Objectives: It is unclear whether there are sex differences in the relations of left ventricular mass to body composition and fat distribution in nonobese or obese hypertensive and nonhypertensive individuals and whether the obesity-related increase in left ventricular mass is similar in men and women.
Methods: We examined sex differences in the relations between left ventricular mass and both body composition and fat distribution, in the presence or absence of obesity in 1068 men and 1851 women (65%) of the Strong Heart Study cohort, without prevalent cardiovascular disease or severe chronic kidney disease. Fat-free mass (FFM) and adipose mass were estimated by bioelectric impedance analysis and fat distribution by waist-to-hip ratio (WHR).
Results: Adipose mass was significantly higher in women than in men for any weight category (P < 0.0001). After adjusting for age, hypertension, systolic blood pressure (BP) and diabetes, both left ventricular mass/height (LVMi) and left ventricular mass (LVM)/FFM were greater in obese women than obese men (P < 0.0001). Relative wall thickness was also greater in women than in men (P < 0.0001). LVM was independently related to Doppler-stroke volume, FFM and systolic BP in both sexes, with WHR and adipose mass contributing to variance of LVM in women but not in men (both P < 0.03).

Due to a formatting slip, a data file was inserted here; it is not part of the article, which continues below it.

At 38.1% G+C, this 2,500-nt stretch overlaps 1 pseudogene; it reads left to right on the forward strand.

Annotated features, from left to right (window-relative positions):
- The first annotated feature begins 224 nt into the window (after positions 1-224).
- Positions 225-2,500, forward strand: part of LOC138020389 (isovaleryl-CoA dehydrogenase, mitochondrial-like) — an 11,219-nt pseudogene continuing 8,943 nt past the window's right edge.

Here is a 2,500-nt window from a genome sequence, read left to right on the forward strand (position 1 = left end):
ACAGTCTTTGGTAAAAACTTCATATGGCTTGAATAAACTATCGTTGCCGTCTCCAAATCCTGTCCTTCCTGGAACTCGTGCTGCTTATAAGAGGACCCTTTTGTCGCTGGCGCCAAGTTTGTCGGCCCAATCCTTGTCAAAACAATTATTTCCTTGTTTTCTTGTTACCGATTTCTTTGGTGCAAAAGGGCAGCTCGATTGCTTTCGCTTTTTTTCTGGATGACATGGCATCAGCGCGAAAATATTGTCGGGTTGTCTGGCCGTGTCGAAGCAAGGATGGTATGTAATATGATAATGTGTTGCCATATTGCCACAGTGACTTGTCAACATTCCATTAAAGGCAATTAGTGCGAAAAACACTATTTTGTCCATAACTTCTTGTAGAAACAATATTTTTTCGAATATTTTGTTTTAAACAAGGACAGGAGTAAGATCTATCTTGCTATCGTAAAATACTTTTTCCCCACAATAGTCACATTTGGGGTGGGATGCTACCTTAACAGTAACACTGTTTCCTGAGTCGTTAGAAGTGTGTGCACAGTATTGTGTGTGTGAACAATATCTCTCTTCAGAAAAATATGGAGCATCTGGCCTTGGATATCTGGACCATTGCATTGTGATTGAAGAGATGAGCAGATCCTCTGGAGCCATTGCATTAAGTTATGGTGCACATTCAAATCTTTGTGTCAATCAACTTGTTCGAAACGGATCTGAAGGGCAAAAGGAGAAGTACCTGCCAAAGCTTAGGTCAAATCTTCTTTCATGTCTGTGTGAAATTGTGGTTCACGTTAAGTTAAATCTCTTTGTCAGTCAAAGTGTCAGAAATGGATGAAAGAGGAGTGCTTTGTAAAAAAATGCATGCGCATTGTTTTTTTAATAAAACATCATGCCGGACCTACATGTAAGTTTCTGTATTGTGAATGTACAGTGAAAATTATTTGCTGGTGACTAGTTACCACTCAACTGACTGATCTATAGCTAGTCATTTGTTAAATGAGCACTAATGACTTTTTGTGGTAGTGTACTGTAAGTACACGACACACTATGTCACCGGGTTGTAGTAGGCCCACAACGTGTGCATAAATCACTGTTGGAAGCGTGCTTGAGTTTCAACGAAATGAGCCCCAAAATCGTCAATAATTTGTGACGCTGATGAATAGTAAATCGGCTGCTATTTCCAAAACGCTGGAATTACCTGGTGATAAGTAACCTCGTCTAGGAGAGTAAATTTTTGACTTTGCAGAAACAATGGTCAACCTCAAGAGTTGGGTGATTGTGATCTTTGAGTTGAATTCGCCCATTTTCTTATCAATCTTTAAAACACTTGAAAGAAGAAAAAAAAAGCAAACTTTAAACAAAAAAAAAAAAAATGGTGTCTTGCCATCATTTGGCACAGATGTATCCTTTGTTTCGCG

Conclusion: Obesity influences left ventricular geometry substantially more in women than in men, possibly due to biological factors specifically associated with female adiposity.